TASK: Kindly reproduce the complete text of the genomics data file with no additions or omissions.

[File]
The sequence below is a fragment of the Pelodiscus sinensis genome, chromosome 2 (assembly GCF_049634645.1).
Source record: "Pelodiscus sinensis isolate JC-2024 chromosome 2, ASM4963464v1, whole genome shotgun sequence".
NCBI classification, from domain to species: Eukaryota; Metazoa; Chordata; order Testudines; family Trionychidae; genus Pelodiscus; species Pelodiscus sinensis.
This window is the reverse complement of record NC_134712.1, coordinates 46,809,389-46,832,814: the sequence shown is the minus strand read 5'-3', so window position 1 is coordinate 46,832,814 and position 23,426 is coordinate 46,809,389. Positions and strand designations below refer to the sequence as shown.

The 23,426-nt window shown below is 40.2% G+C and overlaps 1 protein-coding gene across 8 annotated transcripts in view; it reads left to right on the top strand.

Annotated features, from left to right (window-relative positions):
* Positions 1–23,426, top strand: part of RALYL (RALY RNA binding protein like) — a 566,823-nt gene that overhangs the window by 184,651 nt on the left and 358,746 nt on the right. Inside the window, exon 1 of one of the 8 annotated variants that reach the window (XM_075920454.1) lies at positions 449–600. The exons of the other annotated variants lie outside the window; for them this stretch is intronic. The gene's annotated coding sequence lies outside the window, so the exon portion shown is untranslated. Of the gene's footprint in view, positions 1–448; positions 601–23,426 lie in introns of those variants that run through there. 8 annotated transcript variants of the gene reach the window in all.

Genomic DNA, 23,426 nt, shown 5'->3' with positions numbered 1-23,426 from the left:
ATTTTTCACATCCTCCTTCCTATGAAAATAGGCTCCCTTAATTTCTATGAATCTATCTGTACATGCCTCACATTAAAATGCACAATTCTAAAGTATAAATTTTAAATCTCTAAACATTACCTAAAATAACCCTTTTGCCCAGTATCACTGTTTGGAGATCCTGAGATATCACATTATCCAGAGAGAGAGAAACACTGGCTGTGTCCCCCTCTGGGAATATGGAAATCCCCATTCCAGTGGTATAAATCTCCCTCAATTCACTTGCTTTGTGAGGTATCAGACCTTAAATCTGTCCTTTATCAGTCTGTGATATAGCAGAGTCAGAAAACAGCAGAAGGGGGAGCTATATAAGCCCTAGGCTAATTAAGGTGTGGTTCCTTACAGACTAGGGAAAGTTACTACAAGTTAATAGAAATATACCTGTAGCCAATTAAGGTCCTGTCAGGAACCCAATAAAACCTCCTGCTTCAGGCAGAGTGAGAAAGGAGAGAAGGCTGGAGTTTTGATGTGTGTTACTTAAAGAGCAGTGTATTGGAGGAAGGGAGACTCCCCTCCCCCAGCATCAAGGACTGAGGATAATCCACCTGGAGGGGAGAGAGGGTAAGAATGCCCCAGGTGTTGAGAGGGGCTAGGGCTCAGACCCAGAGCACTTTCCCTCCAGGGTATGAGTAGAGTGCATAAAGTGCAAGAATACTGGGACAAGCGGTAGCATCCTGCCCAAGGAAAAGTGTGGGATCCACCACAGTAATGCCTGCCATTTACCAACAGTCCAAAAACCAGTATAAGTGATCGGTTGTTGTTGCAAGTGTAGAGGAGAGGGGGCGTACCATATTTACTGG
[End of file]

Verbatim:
The sequence below is a fragment of the Pelodiscus sinensis genome, chromosome 2 (assembly GCF_049634645.1).
Source record: "Pelodiscus sinensis isolate JC-2024 chromosome 2, ASM4963464v1, whole genome shotgun sequence".
NCBI classification, from domain to species: Eukaryota; Metazoa; Chordata; order Testudines; family Trionychidae; genus Pelodiscus; species Pelodiscus sinensis.
This window is the reverse complement of record NC_134712.1, coordinates 46,809,389-46,832,814: the sequence shown is the minus strand read 5'-3', so window position 1 is coordinate 46,832,814 and position 23,426 is coordinate 46,809,389. Positions and strand designations below refer to the sequence as shown.

The 23,426-nt window shown below is 40.2% G+C and overlaps 1 protein-coding gene across 8 annotated transcripts in view; it reads left to right on the top strand.

Annotated features, from left to right (window-relative positions):
* Positions 1–23,426, top strand: part of RALYL (RALY RNA binding protein like) — a 566,823-nt gene that overhangs the window by 184,651 nt on the left and 358,746 nt on the right. Inside the window, exon 1 of one of the 8 annotated variants that reach the window (XM_075920454.1) lies at positions 449–600. The exons of the other annotated variants lie outside the window; for them this stretch is intronic. The gene's annotated coding sequence lies outside the window, so the exon portion shown is untranslated. Of the gene's footprint in view, positions 1–448; positions 601–23,426 lie in introns of those variants that run through there. 8 annotated transcript variants of the gene reach the window in all.

Genomic DNA, 23,426 nt, shown 5'->3' with positions numbered 1-23,426 from the left:
ATTTTTCACATCCTCCTTCCTATGAAAATAGGCTCCCTTAATTTCTATGAATCTATCTGTACATGCCTCACATTAAAATGCACAATTCTAAAGTATAAATTTTAAATCTCTAAACATTACCTAAAATAACCCTTTTGCCCAGTATCACTGTTTGGAGATCCTGAGATATCACATTATCCAGAGAGAGAGAAACACTGGCTGTGTCCCCCTCTGGGAATATGGAAATCCCCATTCCAGTGGTATAAATCTCCCTCAATTCACTTGCTTTGTGAGGTATCAGACCTTAAATCTGTCCTTTATCAGTCTGTGATATAGCAGAGTCAGAAAACAGCAGAAGGGGGAGCTATATAAGCCCTAGGCTAATTAAGGTGTGGTTCCTTACAGACTAGGGAAAGTTACTACAAGTTAATAGAAATATACCTGTAGCCAATTAAGGTCCTGTCAGGAACCCAATAAAACCTCCTGCTTCAGGCAGAGTGAGAAAGGAGAGAAGGCTGGAGTTTTGATGTGTGTTACTTAAAGAGCAGTGTATTGGAGGAAGGGAGACTCCCCTCCCCCAGCATCAAGGACTGAGGATAATCCACCTGGAGGGGAGAGAGGGTAAGAATGCCCCAGGTGTTGAGAGGGGCTAGGGCTCAGACCCAGAGCACTTTCCCTCCAGGGTATGAGTAGAGTGCATAAAGTGCAAGAATACTGGGACAAGCGGTAGCATCCTGCCCAAGGAAAAGTGTGGGATCCACCACAGTAATGCCTGCCATTTACCAACAGTCCAAAAACCAGTATAAGTGATCGGTTGTTGTTGCAAGTGTAGAGGAGAGGGGGCGTACCATATTTACTGG